The Opportunity Multiplier

Alan Jenkins

In his first 100 days, President-elect Obama plans to pass an economic stimulus package that will create or save 2.5 million jobs. Economists estimate that this may require almost $1 trillion in government financing, yet, across the political spectrum, they largely agree that doing so would represent a wise investment in our country’s economic future. As McCain economic advisor Mark Zandi testified last month before the Senate Budget Committee, every dollar spent by the government on rebuilding highways and schools, aiding state governments, and providing food stamps, and related investments generates $1.50 or more in economic activity—by contrast, tax giveaways generate no such “multiplier effect,” because that money may be saved or spent on goods made outside the US.

I’ve argued before in this column that any stimulus package should not only jump-start jobs in the short-term, but also invest in expanded opportunity that will be structural and lasting. As the intermingling flood waters of recession and globalization continue to rise, stimulating greater and more equal opportunity remains crucial not only to our short-term rescue but to our long-term prosperity. While the “Opportunity Multiplier” may be more difficult to calculate, it will ultimately prove priceless.

The current financial crisis has shown with a vengeance that, when it comes to the economy, we’re all in it together. It’s in our nation’s interest for everyone to have economic security and the opportunity to move forward. Yet achieving that goal requires a twin focus on improving economic security and mobility for everyone while bridging the gaps in economic opportunity that still too often break along lines of race and ethnicity.

Despite the real progress we’ve made in our country, there is still a racial gap
in economic opportunity that must be addressed if we’re to move the nation’s
economy forward. Too many communities of color are disconnected from opportunity in structural ways that require proactive dismantling.

Some of those barriers spring from contemporary racial bias in our financial and business institutions. Research shows , for example, that people of color are far more likely to be offered high-interest subprime loans than are white borrowers with the same income. Indeed, the racial divide in subprime lending is larger among upper‐income borrowers than among lower‐income ones. Predatory lending—a subset of sub-prime lending—has also long been targeted at communities of color.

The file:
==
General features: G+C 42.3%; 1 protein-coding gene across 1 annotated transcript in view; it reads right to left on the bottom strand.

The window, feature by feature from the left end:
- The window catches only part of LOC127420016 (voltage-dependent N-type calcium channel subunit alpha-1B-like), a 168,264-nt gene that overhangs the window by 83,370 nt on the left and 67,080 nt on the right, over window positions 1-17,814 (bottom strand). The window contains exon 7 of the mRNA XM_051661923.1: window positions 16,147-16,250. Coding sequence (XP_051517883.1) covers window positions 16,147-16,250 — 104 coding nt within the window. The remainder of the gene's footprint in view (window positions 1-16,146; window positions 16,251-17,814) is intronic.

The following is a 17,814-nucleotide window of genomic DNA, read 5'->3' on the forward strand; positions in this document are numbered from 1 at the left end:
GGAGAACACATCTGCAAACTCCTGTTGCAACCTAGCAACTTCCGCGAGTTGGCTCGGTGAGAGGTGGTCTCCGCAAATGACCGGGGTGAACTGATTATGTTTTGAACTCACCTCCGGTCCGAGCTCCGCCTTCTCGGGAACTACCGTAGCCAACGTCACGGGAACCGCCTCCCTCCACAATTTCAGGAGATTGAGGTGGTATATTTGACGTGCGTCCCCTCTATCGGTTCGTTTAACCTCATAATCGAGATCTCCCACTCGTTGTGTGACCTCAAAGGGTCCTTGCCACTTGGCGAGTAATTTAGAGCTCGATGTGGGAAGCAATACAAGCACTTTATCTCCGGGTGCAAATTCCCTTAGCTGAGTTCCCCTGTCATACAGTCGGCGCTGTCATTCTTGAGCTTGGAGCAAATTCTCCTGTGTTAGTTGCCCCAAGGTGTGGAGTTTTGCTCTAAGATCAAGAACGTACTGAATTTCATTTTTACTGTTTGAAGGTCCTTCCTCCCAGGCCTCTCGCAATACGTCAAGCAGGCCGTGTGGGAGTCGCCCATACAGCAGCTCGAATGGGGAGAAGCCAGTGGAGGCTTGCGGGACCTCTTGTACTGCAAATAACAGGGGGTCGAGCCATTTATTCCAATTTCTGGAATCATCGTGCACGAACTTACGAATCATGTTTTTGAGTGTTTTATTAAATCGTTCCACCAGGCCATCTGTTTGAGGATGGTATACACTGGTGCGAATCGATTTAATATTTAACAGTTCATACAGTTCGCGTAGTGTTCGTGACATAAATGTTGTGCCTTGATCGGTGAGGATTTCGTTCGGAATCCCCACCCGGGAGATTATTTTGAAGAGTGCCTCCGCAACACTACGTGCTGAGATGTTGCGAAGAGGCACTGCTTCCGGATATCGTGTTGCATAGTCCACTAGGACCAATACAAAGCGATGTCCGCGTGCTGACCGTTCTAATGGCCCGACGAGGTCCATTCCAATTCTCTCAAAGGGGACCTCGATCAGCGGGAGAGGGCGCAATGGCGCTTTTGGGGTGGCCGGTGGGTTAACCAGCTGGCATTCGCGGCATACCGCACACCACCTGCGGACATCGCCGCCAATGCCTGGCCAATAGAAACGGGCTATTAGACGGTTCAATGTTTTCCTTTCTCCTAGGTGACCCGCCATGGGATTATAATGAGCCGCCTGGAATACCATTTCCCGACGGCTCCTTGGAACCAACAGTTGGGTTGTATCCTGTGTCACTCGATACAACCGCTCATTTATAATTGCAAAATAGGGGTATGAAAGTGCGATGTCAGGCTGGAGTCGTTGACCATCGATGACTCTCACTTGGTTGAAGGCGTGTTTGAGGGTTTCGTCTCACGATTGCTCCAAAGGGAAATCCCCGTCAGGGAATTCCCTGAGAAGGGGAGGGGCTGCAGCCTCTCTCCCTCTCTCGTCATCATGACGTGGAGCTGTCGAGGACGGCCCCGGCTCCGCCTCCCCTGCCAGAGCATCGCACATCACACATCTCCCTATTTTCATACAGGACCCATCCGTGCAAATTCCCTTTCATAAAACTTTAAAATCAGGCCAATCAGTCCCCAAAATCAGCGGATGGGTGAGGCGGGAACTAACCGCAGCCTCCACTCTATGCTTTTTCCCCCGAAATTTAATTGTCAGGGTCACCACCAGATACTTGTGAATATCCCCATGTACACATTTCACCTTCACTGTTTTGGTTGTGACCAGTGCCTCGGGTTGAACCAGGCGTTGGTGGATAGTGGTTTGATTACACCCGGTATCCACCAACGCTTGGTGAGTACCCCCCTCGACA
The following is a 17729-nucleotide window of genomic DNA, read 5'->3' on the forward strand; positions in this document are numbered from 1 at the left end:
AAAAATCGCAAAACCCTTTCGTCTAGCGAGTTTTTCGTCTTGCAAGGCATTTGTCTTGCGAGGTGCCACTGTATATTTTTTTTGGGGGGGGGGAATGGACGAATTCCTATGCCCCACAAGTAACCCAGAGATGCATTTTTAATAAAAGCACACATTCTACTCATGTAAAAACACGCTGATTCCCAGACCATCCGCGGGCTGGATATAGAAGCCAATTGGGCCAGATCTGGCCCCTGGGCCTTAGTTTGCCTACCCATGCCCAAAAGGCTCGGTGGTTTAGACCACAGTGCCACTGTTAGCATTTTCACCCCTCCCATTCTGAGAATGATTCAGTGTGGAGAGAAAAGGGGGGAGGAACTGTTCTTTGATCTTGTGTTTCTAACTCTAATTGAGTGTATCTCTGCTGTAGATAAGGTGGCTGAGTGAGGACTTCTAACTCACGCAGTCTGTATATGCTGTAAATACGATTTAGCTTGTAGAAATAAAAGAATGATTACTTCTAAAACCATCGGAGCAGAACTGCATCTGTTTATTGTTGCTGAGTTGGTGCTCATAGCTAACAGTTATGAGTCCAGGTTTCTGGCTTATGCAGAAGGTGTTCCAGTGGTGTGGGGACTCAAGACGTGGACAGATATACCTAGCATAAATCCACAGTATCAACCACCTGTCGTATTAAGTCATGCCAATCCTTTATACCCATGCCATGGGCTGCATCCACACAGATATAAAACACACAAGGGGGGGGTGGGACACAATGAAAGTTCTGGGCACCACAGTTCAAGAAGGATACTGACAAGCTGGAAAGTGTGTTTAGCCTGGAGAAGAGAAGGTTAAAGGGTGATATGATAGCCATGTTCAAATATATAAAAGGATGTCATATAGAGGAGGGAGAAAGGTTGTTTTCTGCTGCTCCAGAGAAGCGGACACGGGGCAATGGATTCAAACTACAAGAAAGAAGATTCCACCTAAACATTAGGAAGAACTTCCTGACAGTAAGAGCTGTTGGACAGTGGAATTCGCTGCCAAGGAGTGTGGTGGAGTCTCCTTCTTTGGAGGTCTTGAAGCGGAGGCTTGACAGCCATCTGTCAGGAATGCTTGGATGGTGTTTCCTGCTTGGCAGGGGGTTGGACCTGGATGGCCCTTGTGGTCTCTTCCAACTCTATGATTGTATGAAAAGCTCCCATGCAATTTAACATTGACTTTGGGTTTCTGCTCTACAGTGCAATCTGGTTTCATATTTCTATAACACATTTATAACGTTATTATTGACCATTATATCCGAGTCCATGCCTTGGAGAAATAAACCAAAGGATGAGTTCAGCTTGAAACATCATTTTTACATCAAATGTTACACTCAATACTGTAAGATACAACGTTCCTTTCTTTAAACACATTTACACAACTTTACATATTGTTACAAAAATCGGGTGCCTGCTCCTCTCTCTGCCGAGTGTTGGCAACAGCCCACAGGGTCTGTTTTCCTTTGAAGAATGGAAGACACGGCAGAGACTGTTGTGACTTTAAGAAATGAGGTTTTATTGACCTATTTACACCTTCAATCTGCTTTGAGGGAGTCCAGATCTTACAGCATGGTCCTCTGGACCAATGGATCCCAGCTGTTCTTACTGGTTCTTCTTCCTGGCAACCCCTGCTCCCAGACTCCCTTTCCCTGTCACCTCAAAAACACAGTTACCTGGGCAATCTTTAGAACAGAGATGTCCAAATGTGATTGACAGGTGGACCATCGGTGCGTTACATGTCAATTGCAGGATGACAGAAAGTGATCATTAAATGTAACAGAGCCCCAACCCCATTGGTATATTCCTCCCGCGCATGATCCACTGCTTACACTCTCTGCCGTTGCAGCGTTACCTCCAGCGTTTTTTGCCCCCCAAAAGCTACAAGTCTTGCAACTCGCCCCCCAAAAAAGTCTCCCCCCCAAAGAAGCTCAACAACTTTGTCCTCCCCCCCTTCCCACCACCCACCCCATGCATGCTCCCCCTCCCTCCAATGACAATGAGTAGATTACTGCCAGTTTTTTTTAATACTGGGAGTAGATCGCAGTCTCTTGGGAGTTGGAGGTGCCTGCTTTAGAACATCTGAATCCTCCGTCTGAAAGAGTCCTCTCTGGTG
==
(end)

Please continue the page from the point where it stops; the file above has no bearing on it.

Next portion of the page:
Another comes from mapping by the New York City Comptroller’s Office showing that neighborhoods with high concentrations of working class people of color—particularly Central Brooklyn, Southeast Queens, and large swaths of the Bronx—have few or no bank branches, and also large numbers of home foreclosures.

Other barriers are rooted in past discrimination, such as the exclusion of people of color from the suburban migration of the 1950s and ‘60s, and the intentional segregation of low-income housing far from jobs and public transportation hubs.

The results of these and other barriers to unequal opportunity were felt across our economy, even before the current financial crisis. In 2002, $7,932 was the median net worth of Latino households, $5,988 for African‐American households, and $88,651 for white households. This translated to 9 and 7 cents, respectively, for every dollar of net worth held by white households. And the foreclosure crisis has hit minority communities especially hard, exacerbating inequality and putting millions of households at risk.

Put another way, closing the racial gap in economic security and mobility would greatly expand our overall economy, from investment, to small business enterprise, to jobs, to consumer spending. And we have the power as a nation to do it.

Some solutions involve better enforcement of fair lending, fair housing, and other human rights laws. Others involve targeting credit and business counseling, as well as job retraining, to previously marginalized communities.

Still others require affirmative attention to where and how infrastructure projects like highway and school construction are performed. Without oversight and direction, these projects are likely to replicate existing patterns of inequality, from segregated jobs, to old-boy-network procurement, to separate and unequal schools and transportation.

Recovering from this financial crisis demands new rules for a 21st Century
economy that connects all communities to economic opportunity. Stimulating opportunity in the first 100 days is an important place to start.

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